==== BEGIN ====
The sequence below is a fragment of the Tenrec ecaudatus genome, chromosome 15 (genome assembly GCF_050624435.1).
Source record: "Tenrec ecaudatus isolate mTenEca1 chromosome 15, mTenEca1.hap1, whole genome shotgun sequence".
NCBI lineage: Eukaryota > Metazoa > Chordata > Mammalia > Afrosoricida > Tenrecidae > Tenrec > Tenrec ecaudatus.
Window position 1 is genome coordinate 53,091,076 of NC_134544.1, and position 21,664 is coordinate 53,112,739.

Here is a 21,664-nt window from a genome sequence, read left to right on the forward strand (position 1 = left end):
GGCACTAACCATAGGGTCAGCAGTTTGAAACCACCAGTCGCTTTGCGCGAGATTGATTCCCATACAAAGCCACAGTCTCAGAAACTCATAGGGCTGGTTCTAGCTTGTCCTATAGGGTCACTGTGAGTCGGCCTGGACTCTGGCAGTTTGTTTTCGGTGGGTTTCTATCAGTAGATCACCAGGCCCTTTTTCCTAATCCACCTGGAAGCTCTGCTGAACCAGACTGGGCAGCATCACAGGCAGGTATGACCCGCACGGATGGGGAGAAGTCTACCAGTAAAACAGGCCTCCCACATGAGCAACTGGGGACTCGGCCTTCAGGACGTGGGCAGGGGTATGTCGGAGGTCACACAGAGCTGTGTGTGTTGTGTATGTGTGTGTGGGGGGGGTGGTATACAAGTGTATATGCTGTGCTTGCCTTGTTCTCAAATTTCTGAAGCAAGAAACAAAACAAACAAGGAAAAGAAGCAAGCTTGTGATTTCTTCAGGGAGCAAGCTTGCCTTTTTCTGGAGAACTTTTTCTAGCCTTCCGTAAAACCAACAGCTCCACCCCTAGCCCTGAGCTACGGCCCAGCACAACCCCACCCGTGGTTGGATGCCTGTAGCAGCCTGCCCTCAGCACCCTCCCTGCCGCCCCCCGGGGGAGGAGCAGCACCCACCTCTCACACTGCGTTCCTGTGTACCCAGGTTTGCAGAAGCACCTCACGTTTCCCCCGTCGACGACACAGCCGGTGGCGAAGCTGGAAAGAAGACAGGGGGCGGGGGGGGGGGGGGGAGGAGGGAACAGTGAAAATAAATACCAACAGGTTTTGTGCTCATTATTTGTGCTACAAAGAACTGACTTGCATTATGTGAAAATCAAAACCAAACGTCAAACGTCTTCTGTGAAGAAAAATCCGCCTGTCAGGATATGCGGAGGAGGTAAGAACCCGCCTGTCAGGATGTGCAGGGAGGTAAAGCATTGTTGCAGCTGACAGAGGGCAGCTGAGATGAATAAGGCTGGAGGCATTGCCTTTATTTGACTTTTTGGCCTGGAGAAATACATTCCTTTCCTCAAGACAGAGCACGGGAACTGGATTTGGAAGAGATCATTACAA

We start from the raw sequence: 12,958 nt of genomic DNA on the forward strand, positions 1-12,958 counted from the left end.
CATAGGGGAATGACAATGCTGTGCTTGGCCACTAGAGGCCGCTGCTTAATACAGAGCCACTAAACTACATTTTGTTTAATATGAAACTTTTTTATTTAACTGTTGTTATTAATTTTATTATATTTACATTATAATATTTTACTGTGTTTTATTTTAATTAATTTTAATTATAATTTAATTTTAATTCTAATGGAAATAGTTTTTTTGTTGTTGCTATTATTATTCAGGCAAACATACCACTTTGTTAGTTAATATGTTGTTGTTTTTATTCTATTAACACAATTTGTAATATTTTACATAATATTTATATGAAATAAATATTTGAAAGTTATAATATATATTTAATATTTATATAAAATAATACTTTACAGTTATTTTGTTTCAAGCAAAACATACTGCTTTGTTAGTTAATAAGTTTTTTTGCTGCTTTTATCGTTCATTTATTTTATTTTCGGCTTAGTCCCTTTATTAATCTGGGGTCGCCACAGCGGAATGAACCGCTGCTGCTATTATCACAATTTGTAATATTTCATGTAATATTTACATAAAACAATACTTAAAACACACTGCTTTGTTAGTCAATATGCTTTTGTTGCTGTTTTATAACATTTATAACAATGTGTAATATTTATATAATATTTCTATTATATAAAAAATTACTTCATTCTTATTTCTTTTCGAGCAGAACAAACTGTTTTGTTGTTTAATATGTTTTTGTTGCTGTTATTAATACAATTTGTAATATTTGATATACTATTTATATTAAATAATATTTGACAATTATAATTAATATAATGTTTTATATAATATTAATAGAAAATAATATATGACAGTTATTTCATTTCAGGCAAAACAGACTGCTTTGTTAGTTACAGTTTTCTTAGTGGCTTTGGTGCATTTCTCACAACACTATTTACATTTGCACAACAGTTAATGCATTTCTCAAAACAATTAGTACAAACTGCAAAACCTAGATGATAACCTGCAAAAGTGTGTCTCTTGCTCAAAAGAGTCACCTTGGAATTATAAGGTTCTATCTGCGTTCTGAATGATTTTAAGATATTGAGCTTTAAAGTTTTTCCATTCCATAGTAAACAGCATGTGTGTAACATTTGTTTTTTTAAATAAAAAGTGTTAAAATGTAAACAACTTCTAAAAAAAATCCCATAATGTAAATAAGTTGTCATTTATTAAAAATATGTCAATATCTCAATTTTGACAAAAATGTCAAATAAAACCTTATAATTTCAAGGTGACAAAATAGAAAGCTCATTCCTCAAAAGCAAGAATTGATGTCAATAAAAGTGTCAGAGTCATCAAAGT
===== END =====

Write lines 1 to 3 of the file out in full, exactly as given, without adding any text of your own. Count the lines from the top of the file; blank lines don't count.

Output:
The sequence below is a fragment of the Tenrec ecaudatus genome, chromosome 15 (genome assembly GCF_050624435.1).
Source record: "Tenrec ecaudatus isolate mTenEca1 chromosome 15, mTenEca1.hap1, whole genome shotgun sequence".
NCBI lineage: Eukaryota > Metazoa > Chordata > Mammalia > Afrosoricida > Tenrecidae > Tenrec > Tenrec ecaudatus.